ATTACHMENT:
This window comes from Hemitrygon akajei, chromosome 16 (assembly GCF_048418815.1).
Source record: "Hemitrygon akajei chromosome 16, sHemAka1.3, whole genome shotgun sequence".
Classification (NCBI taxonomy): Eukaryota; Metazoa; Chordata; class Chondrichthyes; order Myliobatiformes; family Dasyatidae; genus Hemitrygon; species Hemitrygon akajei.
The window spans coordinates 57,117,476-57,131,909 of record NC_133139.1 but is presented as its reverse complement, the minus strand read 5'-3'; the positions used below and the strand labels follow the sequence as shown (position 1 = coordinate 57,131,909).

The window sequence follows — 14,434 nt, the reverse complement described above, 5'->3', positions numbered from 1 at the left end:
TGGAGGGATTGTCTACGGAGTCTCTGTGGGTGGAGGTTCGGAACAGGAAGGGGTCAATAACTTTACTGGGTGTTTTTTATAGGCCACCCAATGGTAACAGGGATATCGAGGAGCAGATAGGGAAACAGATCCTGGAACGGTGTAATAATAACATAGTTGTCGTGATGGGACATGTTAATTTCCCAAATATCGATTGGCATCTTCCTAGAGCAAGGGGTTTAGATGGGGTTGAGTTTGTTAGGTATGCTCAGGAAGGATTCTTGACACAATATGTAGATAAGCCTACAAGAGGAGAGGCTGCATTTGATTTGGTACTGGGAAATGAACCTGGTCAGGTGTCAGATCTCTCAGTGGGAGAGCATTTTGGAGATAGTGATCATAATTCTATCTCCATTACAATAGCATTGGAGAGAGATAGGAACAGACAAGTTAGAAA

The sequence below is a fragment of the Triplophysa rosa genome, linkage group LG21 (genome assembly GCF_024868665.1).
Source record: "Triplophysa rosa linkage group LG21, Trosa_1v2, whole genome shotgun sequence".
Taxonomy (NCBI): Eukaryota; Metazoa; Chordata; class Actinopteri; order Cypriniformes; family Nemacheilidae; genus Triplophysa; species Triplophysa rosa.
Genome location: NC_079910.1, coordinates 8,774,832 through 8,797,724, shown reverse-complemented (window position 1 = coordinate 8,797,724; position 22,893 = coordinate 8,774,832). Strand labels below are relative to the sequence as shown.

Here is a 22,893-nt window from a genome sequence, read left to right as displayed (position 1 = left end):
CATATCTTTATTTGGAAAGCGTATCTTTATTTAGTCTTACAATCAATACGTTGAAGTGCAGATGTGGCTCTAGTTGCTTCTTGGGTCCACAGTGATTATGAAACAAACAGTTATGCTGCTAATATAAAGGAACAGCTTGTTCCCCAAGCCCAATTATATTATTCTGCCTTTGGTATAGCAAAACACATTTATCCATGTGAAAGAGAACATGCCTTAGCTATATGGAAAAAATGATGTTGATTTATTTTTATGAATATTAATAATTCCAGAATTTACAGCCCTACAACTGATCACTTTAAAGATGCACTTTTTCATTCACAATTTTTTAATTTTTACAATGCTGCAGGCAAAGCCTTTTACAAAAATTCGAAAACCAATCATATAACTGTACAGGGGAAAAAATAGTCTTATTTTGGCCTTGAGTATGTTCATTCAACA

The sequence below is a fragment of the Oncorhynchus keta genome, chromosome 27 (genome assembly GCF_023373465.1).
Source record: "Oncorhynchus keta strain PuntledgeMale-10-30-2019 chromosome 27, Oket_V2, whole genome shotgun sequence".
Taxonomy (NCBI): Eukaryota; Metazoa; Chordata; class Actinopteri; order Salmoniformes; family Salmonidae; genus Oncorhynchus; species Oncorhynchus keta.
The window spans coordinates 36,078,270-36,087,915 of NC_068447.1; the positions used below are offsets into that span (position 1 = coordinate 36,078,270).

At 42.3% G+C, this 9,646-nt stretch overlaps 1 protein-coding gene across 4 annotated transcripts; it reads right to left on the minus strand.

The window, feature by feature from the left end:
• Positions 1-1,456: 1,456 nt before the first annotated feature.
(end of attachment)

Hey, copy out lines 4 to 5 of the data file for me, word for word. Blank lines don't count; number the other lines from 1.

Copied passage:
The window spans coordinates 57,117,476-57,131,909 of record NC_133139.1 but is presented as its reverse complement, the minus strand read 5'-3'; the positions used below and the strand labels follow the sequence as shown (position 1 = coordinate 57,131,909).

The window sequence follows — 14,434 nt, the reverse complement described above, 5'->3', positions numbered from 1 at the left end: